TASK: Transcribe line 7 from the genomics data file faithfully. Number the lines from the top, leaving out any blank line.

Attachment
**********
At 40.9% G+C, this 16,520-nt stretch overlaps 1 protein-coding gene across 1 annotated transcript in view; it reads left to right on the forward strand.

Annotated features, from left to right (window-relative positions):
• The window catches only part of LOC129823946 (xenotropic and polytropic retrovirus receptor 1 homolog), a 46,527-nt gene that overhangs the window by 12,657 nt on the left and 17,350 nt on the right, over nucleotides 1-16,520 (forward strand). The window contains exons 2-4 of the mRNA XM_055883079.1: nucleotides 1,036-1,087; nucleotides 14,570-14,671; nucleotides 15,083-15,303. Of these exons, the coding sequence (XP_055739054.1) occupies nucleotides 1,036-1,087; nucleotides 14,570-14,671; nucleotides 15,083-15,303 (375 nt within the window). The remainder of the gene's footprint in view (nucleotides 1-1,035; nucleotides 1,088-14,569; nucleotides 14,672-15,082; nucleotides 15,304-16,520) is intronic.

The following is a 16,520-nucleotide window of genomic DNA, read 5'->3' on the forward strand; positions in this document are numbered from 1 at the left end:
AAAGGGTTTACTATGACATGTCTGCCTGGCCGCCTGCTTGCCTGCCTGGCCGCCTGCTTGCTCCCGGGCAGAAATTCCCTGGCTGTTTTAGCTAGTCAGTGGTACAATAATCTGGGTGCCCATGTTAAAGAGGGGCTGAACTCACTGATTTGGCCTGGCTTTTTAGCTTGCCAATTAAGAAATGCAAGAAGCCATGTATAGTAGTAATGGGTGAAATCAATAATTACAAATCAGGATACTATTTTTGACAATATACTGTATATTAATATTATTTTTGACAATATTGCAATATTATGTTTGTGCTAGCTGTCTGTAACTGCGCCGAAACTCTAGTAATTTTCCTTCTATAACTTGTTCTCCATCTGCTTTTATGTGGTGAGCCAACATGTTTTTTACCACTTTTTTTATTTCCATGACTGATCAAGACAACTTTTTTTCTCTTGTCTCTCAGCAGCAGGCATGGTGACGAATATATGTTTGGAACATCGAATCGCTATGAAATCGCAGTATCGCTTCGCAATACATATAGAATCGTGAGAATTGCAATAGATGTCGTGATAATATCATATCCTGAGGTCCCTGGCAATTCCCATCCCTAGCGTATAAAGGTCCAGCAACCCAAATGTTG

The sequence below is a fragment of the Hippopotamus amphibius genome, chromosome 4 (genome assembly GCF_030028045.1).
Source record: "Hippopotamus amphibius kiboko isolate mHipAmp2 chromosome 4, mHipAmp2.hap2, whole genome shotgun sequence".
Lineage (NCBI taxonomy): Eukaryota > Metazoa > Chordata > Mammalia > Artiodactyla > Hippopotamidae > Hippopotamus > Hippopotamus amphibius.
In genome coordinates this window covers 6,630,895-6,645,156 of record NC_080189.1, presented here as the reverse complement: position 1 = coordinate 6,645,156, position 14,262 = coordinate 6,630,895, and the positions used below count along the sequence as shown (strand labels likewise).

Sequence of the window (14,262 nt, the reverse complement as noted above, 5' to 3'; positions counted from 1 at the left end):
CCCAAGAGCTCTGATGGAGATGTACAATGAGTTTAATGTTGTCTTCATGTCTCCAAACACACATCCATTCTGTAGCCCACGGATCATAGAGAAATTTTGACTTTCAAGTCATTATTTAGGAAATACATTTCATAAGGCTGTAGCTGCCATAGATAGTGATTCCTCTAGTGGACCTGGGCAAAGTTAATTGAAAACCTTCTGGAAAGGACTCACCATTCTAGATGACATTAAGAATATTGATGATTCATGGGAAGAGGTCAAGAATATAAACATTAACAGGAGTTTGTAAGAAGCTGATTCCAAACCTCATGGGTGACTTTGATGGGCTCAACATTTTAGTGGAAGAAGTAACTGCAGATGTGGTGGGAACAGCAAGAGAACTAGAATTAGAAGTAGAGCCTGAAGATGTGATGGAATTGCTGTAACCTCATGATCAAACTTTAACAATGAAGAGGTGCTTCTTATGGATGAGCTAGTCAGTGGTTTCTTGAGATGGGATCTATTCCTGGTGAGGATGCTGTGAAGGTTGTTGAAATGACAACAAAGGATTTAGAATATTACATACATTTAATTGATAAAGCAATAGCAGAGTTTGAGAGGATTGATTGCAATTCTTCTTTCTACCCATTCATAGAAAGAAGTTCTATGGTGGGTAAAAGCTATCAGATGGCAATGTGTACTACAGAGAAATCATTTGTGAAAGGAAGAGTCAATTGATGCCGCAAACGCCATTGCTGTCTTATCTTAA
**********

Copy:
Source record: "Hippopotamus amphibius kiboko isolate mHipAmp2 chromosome 4, mHipAmp2.hap2, whole genome shotgun sequence".